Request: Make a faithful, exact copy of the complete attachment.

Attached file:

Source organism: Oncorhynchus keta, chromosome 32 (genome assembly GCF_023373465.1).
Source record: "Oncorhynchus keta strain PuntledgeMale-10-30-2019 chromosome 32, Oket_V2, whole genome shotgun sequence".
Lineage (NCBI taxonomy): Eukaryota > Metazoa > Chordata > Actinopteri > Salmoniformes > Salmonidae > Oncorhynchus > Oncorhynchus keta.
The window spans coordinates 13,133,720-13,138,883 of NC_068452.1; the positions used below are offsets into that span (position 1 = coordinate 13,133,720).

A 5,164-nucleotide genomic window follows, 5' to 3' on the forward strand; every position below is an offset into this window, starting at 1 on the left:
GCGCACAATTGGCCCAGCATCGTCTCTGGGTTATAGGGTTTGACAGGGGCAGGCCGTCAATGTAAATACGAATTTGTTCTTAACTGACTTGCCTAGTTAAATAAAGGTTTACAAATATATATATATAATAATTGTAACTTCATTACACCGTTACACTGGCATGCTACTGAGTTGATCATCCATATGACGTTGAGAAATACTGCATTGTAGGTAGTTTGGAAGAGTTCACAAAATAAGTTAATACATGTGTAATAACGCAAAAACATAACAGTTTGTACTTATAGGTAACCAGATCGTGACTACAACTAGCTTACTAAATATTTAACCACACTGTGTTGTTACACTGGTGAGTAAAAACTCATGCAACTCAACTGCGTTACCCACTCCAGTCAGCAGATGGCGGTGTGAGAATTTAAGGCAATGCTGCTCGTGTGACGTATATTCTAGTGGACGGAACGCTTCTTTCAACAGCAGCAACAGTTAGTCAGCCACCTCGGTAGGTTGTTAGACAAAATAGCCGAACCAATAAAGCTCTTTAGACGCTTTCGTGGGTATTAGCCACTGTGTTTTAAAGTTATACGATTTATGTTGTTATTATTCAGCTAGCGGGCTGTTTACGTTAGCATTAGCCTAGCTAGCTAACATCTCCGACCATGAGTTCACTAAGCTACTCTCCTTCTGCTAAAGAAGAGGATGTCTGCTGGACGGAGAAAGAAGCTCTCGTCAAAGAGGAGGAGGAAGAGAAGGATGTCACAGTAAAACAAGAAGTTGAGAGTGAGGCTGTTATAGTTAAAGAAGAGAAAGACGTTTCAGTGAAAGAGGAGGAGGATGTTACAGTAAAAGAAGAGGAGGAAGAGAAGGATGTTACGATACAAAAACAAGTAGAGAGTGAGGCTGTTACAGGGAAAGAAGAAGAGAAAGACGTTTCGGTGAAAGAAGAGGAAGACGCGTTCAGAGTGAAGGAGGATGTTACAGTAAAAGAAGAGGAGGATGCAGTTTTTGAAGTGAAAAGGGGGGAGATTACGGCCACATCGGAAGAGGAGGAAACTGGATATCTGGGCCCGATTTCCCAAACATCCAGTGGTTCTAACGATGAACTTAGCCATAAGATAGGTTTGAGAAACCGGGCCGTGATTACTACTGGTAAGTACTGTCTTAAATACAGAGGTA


Source organism: Oncorhynchus keta, chromosome 32 (genome assembly GCF_023373465.1).
Source record: "Oncorhynchus keta strain PuntledgeMale-10-30-2019 chromosome 32, Oket_V2, whole genome shotgun sequence".
Lineage (NCBI taxonomy): Eukaryota > Metazoa > Chordata > Actinopteri > Salmoniformes > Salmonidae > Oncorhynchus > Oncorhynchus keta.
The window spans coordinates 13,133,720-13,138,883 of NC_068452.1; the positions used below are offsets into that span (position 1 = coordinate 13,133,720).

A 5,164-nucleotide genomic window follows, 5' to 3' on the forward strand; every position below is an offset into this window, starting at 1 on the left:
GCGCACAATTGGCCCAGCATCGTCTCTGGGTTATAGGGTTTGACAGGGGCAGGCCGTCAATGTAAATACGAATTTGTTCTTAACTGACTTGCCTAGTTAAATAAAGGTTTACAAATATATATATATAATAATTGTAACTTCATTACACCGTTACACTGGCATGCTACTGAGTTGATCATCCATATGACGTTGAGAAATACTGCATTGTAGGTAGTTTGGAAGAGTTCACAAAATAAGTTAATACATGTGTAATAACGCAAAAACATAACAGTTTGTACTTATAGGTAACCAGATCGTGACTACAACTAGCTTACTAAATATTTAACCACACTGTGTTGTTACACTGGTGAGTAAAAACTCATGCAACTCAACTGCGTTACCCACTCCAGTCAGCAGATGGCGGTGTGAGAATTTAAGGCAATGCTGCTCGTGTGACGTATATTCTAGTGGACGGAACGCTTCTTTCAACAGCAGCAACAGTTAGTCAGCCACCTCGGTAGGTTGTTAGACAAAATAGCCGAACCAATAAAGCTCTTTAGACGCTTTCGTGGGTATTAGCCACTGTGTTTTAAAGTTATACGATTTATGTTGTTATTATTCAGCTAGCGGGCTGTTTACGTTAGCATTAGCCTAGCTAGCTAACATCTCCGACCATGAGTTCACTAAGCTACTCTCCTTCTGCTAAAGAAGAGGATGTCTGCTGGACGGAGAAAGAAGCTCTCGTCAAAGAGGAGGAGGAAGAGAAGGATGTCACAGTAAAACAAGAAGTTGAGAGTGAGGCTGTTATAGTTAAAGAAGAGAAAGACGTTTCAGTGAAAGAGGAGGAGGATGTTACAGTAAAAGAAGAGGAGGAAGAGAAGGATGTTACGATACAAAAACAAGTAGAGAGTGAGGCTGTTACAGGGAAAGAAGAAGAGAAAGACGTTTCGGTGAAAGAAGAGGAAGACGCGTTCAGAGTGAAGGAGGATGTTACAGTAAAAGAAGAGGAGGATGCAGTTTTTGAAGTGAAAAGGGGGGAGATTACGGCCACATCGGAAGAGGAGGAAACTGGATATCTGGGCCCGATTTCCCAAACATCCAGTGGTTCTAACGATGAACTTAGCCATAAGATAGGTTTGAGAAACCGGGCCGTGATTACTACTGGTAAGTACTGTCTTAAATACAGAGGTA